In 2002, Rohn publicly blasted one of the islands’ two federal district judges, Thomas Moore, accusing him of inappropriate behavior, and Moore recused himself from some of her cases citing the antipathy. Subsequently, after she moved to demand Moore’s recusal from yet another of her cases, he refused, stating in his written ruling, “I believe attorney Rohn’s personal attack on one of the two sitting judges in this jurisdiction was nothing more than a calculated litigation tactic that would be labeled ‘judge shopping’ in most places.” Moore, who has sanctioned Rohn for insulting and profane language toward witnesses and court personnel, wrote in another case, in which the Caribbean Geoffrey Fieger “sought to compel testimony from all the federal judges in the territory”:
“Nothing Lee Rohn does surprises me anymore, although subpoenaing all the federal judges in the jurisdiction is a high point of ingenuity and creativity in attempting to manipulate the system,” Moore wrote.
“I do not believe, however, that an attorney should be allowed to use her calculated personal attack on a sitting judge as a technique to prevent that judge from presiding over any of her cases, especially in a small district with only two judges.”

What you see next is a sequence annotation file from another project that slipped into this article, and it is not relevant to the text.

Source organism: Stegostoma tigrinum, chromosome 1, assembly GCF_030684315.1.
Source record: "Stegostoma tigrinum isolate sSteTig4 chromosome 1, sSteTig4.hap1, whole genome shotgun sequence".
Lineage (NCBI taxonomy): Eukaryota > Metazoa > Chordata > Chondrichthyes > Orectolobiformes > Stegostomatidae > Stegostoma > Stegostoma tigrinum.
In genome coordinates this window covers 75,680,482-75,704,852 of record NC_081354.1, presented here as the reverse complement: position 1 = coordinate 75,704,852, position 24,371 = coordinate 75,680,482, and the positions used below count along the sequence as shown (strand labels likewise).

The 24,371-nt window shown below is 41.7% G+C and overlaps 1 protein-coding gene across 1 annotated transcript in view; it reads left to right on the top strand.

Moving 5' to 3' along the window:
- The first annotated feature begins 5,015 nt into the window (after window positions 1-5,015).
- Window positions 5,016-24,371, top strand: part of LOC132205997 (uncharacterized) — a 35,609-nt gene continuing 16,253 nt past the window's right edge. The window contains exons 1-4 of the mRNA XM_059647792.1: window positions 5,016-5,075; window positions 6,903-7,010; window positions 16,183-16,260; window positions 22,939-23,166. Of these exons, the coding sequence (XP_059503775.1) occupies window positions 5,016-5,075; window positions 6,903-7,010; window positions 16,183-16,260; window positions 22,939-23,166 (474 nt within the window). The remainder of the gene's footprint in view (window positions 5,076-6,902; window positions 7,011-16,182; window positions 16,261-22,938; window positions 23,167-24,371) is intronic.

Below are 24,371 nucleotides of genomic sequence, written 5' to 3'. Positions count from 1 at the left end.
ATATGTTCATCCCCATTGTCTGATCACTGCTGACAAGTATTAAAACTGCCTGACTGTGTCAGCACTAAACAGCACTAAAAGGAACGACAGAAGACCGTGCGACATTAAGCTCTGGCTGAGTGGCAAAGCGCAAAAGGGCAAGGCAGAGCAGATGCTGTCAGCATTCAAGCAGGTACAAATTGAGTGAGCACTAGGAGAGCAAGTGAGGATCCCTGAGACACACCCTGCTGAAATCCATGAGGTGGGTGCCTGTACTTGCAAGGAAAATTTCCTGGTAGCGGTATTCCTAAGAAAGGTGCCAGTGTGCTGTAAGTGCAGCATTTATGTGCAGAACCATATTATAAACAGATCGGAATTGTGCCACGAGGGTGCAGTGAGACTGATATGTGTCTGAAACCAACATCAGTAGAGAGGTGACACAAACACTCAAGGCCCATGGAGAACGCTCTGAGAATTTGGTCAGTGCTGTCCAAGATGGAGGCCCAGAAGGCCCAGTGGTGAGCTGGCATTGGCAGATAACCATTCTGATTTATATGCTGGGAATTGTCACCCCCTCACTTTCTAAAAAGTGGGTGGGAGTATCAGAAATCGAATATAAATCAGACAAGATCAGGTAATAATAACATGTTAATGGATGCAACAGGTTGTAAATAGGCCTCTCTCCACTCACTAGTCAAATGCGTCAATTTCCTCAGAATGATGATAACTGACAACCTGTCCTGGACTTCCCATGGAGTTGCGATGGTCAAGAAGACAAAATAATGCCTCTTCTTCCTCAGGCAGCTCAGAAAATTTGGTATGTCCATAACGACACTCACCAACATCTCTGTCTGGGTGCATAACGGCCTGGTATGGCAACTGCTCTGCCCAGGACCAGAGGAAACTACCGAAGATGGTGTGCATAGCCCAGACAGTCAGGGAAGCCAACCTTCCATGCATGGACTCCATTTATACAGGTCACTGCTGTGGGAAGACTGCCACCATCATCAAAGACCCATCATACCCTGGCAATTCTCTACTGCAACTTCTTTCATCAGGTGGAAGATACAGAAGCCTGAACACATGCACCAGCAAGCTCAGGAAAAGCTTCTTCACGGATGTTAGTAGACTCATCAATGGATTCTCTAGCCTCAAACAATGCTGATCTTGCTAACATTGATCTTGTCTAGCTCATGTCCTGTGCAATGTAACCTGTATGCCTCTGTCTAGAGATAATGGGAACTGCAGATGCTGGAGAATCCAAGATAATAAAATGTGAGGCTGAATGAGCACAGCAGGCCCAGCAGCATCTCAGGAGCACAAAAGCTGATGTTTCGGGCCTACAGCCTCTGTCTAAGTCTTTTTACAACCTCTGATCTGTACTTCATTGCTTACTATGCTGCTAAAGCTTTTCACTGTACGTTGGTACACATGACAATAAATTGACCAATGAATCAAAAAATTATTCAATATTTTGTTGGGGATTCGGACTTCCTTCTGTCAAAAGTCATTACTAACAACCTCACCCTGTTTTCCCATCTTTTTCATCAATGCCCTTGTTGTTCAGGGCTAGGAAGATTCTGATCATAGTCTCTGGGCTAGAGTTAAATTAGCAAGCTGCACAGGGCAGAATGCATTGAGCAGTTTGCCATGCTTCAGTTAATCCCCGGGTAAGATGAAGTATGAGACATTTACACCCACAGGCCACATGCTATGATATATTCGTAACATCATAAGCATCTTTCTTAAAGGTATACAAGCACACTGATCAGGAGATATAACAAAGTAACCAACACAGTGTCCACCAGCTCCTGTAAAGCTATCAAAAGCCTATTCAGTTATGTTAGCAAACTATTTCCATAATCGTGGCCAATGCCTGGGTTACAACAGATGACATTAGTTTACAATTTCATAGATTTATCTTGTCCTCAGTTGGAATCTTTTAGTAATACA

A few weeks ago, it may be recalled, we looked at the question of lawyers’ public denunciations of judges and whether they do or should result in recusal by those judges. (Jason Robbins and Lee Williams, “From judges to opponents, Rohn has no shortage of harsh critics”, Virgin Islands Daily News, Mar. 29, 2004 — the newspaper, it bears repeating, and its parent company have been frequent targets of Rohn’s litigation, as in this libel case arising from her airport pot bust). Death by a Thousand Paper Cuts has more, including a picture of the Rohn villa.
The National Enquirer, which keeps breaking new developments in the story, is now reporting that “a team of six more lawyers have been involved in the coverup”. They can’t all be as interesting as Baron and Rohn, can they?
Update Fri. 8:20 p.m.: the Daily News reports Rohn categorically denies the story’s truth:
The Enquirer quoted Virgin Island pol Anne Golden as saying Hunter stayed for 10 days in an oceanfront home owned by prominent St. Croix lawyer Lee Rohn.
Rohn hotly denied that to the Daily News and vowed to sue.
“It is absolutely false,” she told The News. “The Enquirer knows the story is not true as they sat on a hill above my house for a week with telephoto lenses and video cameras and had no sighting of her. The guest cottage she was supposedly staying in is under construction and has no floor.”